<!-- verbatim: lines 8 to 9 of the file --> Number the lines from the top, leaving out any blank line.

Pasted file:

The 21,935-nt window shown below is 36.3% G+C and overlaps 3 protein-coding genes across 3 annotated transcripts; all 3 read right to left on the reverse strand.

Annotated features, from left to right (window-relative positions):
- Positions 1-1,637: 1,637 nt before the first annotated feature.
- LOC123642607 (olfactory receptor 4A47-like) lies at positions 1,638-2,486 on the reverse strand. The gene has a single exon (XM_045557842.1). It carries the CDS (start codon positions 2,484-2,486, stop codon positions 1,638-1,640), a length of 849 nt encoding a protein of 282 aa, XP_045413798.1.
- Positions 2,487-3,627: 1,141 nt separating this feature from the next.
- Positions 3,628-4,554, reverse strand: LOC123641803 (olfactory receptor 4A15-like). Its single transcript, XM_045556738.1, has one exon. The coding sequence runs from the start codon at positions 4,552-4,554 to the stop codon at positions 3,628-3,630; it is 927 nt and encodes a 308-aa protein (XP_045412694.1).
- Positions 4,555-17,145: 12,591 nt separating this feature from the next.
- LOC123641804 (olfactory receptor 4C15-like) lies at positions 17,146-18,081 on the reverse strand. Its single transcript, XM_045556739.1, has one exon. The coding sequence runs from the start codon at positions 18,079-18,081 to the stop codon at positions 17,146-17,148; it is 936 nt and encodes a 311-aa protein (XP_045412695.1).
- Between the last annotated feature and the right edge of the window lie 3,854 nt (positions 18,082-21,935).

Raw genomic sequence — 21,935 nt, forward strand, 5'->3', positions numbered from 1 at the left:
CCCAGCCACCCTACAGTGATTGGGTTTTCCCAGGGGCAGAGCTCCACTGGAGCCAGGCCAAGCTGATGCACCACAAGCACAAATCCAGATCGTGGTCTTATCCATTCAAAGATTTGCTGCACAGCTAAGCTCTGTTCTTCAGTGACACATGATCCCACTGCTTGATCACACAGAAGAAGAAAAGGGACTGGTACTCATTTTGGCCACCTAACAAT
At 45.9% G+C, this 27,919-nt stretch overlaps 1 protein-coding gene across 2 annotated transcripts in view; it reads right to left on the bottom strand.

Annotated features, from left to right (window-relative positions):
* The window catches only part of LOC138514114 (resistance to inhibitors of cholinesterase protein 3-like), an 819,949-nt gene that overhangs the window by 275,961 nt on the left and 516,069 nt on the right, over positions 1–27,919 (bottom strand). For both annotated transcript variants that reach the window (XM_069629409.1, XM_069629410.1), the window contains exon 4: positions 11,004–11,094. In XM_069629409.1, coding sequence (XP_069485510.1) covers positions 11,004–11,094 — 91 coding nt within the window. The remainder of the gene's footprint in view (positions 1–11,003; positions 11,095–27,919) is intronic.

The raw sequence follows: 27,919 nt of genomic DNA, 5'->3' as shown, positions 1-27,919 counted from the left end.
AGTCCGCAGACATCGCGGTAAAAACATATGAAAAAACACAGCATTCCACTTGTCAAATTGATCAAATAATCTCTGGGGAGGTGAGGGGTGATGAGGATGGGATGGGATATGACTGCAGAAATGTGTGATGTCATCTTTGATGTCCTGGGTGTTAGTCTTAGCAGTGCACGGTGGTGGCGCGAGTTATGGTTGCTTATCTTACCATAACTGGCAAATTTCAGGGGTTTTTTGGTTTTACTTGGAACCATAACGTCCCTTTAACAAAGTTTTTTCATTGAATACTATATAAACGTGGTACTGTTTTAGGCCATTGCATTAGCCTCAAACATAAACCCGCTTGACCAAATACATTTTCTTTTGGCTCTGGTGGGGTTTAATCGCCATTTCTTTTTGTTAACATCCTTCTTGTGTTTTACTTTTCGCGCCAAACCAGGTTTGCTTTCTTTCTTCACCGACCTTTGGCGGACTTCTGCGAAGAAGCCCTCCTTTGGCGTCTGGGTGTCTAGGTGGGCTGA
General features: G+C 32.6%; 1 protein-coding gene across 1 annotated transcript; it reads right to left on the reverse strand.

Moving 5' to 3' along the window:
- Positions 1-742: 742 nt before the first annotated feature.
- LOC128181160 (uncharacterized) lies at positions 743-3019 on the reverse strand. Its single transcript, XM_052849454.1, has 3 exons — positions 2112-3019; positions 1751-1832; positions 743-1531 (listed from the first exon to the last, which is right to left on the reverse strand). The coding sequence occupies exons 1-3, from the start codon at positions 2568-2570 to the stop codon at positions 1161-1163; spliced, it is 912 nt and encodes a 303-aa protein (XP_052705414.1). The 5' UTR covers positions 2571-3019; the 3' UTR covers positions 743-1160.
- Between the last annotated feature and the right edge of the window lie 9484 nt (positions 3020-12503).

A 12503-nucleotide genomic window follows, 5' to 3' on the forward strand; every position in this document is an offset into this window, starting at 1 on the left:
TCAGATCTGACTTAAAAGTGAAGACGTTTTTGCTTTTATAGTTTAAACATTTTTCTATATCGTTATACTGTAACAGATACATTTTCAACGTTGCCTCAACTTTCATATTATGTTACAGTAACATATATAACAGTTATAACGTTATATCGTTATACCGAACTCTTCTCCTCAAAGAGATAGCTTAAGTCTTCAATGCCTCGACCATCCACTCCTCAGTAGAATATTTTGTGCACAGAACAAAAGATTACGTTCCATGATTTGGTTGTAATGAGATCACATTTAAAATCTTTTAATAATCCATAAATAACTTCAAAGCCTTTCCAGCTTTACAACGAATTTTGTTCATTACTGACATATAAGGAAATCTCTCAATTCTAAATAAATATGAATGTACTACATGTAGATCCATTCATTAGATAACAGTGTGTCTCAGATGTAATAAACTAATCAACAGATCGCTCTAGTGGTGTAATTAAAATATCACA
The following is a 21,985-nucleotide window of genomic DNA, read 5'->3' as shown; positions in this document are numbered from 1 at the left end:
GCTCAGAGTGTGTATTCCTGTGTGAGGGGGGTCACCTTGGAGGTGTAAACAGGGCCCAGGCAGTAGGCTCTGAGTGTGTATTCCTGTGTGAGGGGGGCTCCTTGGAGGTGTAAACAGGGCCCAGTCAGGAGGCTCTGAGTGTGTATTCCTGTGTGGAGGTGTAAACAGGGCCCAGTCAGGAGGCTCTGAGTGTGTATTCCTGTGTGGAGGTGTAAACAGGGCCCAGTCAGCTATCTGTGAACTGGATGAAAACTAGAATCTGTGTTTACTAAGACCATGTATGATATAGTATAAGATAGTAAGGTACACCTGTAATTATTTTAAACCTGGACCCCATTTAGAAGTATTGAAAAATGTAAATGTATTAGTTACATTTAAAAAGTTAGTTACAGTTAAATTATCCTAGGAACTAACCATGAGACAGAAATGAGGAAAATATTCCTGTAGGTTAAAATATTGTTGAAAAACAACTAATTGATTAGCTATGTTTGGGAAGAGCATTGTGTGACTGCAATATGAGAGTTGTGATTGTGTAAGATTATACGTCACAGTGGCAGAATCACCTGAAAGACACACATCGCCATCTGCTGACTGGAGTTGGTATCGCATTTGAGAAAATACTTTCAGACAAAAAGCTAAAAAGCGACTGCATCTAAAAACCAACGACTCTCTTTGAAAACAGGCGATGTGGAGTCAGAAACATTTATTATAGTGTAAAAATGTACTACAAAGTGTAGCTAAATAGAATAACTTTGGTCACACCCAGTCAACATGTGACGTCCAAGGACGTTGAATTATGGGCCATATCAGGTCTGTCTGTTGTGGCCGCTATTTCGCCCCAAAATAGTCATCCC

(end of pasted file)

- LOC123641804 (olfactory receptor 4C15-like) lies at positions 17,146-18,081 on the reverse strand. Its single transcript, XM_045556739.1, has one exon. The coding sequence runs from the start codon at positions 18,079-18,081 to the stop codon at positions 17,146-17,148; it is 936 nt and encodes a 311-aa protein (XP_045412695.1).
- Between the last annotated feature and the right edge of the window lie 3,854 nt (positions 18,082-21,935).